by Joshua Mitnick |
Netiv Ha’asara, Israel — Israel’s dilemma over using fuel and gas supplies to punish Gazans for rocket fire came into sharp focus this week when a salvo of five mortar shells slammed down on this farming cooperative near the Gaza border.
Despite a government decision to impose the controversial sanctions to deter Palestinian militants from similar attacks in the future, experts and locals doubted whether cutting electricity in Gaza would contain the cross-border strikes.
by Larry Cohler-Esses |
The key organizer of a campaign to deny tenure to a Barnard College professor seen by some as virulently anti-Israel acknowledged this week that her petition against the professor may not have quoted the book completely accurately.
Barnard alumna Paula Stern, who now lives in an Israeli settlement community on the West Bank, acknowledged Tuesday that her petition —signed now by more than 2,500 people — incorrectly quotes from Abu El-Haj’s book in charging she is grossly ignorant of Jerusalem geography.
by Michele Chabin |
Jerusalem — As much as he’s been wanting to complete his master’s degree in history, David Graniewitz would rather be standing in front of a classroom, teaching history or English to junior high and high school students.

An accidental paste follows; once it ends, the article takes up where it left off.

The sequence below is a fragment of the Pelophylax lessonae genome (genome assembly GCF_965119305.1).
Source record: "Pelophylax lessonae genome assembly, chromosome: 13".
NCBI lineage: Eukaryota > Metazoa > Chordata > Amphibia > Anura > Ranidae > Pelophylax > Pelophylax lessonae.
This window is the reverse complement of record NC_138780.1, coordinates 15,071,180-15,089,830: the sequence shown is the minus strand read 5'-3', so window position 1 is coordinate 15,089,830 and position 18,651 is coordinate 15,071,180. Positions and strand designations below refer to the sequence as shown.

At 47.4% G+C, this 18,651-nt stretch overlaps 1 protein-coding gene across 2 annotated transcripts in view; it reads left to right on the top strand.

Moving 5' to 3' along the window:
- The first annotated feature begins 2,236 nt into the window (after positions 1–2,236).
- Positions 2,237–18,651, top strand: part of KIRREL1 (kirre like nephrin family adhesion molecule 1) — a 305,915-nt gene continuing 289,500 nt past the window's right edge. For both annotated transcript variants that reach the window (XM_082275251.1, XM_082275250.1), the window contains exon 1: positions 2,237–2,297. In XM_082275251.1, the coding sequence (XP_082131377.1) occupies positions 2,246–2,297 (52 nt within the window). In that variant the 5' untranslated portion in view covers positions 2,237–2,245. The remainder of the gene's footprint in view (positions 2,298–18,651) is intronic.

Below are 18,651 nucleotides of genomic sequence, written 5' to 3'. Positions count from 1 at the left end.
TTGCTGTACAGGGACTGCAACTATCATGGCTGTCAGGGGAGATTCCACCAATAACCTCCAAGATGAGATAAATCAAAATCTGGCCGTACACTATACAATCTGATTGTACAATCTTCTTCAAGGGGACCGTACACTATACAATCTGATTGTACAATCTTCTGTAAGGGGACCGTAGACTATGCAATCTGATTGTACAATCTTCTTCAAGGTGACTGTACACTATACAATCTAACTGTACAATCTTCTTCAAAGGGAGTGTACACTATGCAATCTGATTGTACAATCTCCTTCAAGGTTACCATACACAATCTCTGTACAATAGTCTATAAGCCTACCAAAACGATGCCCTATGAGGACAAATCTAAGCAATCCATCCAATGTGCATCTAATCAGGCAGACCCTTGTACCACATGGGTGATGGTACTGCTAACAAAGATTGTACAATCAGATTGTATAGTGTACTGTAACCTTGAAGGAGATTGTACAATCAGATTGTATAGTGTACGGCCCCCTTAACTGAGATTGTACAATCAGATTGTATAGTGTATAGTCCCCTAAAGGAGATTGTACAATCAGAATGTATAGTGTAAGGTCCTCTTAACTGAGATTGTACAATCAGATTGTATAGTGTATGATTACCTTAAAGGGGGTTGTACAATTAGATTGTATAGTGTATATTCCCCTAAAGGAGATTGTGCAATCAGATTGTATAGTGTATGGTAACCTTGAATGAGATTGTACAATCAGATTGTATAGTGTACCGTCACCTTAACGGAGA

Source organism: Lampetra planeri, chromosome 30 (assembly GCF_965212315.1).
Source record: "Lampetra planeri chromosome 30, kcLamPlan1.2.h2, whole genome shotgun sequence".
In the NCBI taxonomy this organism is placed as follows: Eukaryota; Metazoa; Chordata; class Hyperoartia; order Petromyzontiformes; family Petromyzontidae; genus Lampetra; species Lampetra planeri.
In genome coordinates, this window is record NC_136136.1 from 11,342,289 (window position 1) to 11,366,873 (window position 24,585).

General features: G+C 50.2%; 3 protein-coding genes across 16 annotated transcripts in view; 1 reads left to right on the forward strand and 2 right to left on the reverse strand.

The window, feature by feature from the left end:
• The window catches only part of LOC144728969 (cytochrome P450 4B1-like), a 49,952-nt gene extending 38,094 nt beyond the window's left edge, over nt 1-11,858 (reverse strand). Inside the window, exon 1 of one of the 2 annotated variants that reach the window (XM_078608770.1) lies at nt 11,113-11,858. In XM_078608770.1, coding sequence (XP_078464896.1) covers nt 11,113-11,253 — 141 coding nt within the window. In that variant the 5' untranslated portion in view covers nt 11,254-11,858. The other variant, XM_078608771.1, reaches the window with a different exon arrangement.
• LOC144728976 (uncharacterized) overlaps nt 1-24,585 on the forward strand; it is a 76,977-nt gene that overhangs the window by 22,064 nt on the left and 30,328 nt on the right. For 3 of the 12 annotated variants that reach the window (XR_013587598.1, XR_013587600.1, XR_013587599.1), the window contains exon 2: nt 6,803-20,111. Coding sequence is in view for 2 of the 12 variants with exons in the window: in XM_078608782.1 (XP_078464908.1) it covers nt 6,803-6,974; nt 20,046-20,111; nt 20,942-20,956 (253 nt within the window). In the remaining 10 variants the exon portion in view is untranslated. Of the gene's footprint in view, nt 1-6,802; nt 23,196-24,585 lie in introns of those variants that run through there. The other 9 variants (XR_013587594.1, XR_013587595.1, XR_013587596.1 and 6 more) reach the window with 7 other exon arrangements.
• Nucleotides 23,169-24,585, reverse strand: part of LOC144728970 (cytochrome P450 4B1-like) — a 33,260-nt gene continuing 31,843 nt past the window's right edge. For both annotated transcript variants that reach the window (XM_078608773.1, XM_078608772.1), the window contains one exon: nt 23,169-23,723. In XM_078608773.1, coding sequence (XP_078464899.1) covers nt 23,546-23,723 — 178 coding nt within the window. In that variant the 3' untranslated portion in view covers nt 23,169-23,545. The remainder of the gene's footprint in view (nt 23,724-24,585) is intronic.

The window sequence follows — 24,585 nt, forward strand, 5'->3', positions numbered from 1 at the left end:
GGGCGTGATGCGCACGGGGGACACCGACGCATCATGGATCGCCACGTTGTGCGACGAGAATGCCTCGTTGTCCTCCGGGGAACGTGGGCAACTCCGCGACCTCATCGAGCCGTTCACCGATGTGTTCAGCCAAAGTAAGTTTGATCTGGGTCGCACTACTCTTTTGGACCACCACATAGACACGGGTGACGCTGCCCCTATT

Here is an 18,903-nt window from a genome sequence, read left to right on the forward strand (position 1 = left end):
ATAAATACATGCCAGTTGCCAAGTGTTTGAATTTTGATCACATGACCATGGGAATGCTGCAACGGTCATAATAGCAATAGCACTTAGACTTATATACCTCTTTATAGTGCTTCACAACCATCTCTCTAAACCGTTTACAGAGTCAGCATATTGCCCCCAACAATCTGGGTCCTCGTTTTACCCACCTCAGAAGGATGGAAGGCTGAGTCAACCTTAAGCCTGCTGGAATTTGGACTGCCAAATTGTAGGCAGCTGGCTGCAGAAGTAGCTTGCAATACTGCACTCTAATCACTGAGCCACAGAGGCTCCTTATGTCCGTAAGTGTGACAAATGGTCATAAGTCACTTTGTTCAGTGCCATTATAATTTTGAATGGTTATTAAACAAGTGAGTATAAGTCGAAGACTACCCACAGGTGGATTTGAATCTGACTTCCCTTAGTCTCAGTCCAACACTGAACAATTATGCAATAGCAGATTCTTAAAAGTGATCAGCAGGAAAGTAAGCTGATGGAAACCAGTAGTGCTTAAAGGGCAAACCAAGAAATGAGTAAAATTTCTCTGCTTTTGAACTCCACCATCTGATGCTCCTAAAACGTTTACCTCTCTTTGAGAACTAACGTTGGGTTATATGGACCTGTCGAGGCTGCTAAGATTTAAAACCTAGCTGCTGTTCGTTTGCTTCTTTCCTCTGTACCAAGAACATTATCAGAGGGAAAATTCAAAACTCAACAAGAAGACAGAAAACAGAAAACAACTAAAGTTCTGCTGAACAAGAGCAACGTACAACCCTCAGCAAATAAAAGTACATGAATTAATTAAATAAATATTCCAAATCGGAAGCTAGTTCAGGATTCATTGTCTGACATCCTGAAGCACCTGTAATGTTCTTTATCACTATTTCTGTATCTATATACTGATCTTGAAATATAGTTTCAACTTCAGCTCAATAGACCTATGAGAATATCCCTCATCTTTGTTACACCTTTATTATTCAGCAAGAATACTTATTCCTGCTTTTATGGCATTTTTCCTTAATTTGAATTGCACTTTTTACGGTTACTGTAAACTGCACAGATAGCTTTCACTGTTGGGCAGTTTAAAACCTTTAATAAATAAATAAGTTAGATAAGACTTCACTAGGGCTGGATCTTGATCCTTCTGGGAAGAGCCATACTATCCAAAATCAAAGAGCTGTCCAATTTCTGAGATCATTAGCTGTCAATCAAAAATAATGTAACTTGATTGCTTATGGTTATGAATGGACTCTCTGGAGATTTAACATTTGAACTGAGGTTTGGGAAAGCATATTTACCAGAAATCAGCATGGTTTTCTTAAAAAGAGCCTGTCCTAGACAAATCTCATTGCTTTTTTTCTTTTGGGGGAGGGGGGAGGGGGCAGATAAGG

Instead Graniewitz, who has taught in Israeli secondary schools for almost 20 years, has spent the past couple of weeks glued to his kitchen table, focusing — or trying to focus — on his own studies.
James D. Besser |
What organizers claim is an unprecedented coalition of Jewish and Evangelical Christian groups is taking shape to fight any Israeli compromises on the status of Jerusalem at next month’s Annapolis peace summit.
And while no major non-Orthodox group has endorsed the effort, several top Jewish leaders said the anti-compromise push could get real traction from a community with strong religious and emotional connections to the city.
The names in the news in Israel in recent days are Rambo, Shelly and Tibor.
No last names.
They are, respectively, two giraffes and a white rhinoceros.
Rambo and Shelly, 2-year-old giraffes born in Jerusalem’s Biblical Zoo, found a new home last week at the Ramat Gan Safari Park near Tel Aviv. The previous week, Tanda gave birth to Tibor, the first baby rhino born in the safari park in 15 years. Mother and calf were reported in good health.
Despite lengthy police questioning this week of Israeli Prime Minister Ehud Olmert into his role in a bank privatization deal, analysts have all but dismissed the probe and said Olmert’s political fortunes have never been better.